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Getting a License Can Raise Teens’ Car Crash Risk Eight Times

While it can be a time for celebration when teens get their license, there is a very real risk that goes along with it. Wisconsin drivers should know that the National Institutes for Health ran a study comparing teen driving behavior before obtaining their license and after. It turns out that the chances that teens get in a crash or near-miss go up eight times in the first three months of having a license compared to the three months before obtaining it.

The 90 teens who participated in the study were found to engage in all kinds of unsafe maneuvers, including severe turning, harsh braking and high-speed acceleration after receiving their license. Researchers believe that the adult supervision teens receive when they have a permit is too quickly withdrawn, leaving teens with no way to develop skills on their own. A gradual withdrawal may be the best solution to this trend.

Some states have done something along these lines and seen positive results. Illinois, for example, passed legislation in 2008 that tripled the length of time between drivers obtaining a permit and obtaining a license. The updated driver education program managed to cut teen driver deaths in half over the following decade from 155 in 2007 to 76 in 2017.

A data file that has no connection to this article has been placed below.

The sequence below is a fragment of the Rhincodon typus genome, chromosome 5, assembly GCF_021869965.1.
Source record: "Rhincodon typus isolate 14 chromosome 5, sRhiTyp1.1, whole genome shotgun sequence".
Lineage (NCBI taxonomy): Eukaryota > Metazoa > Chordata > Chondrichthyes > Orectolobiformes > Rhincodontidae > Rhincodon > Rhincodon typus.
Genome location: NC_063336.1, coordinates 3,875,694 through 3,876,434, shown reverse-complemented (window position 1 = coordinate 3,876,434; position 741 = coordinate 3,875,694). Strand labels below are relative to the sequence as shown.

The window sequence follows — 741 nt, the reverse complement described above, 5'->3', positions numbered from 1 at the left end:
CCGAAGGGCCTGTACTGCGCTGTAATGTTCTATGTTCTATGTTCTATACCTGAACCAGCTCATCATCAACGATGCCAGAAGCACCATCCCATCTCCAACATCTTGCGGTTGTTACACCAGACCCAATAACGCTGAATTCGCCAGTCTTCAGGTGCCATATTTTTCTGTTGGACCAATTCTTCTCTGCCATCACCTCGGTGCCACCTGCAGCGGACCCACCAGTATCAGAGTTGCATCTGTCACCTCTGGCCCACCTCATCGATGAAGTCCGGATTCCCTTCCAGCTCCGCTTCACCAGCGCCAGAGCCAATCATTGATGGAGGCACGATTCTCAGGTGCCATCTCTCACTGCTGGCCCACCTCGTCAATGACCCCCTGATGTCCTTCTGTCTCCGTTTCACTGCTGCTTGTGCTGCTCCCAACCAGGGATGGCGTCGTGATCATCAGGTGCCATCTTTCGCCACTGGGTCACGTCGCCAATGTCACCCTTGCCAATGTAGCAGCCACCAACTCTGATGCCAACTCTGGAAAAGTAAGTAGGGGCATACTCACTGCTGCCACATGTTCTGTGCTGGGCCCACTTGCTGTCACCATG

The important thing is to teach teen drivers responsibility. Otherwise, teens could become negligent behind the wheel and speed, drive distracted, drive drunk or otherwise endanger those on the road. Those who are injured in a motor vehicle accident through no fault of their own, or who are less at fault than the other, have a right to compensation in this state. They can exercise that right by filing an accident claim against the guilty teen driver’s auto insurance company. Legal representation may prove helpful in this endeavor.

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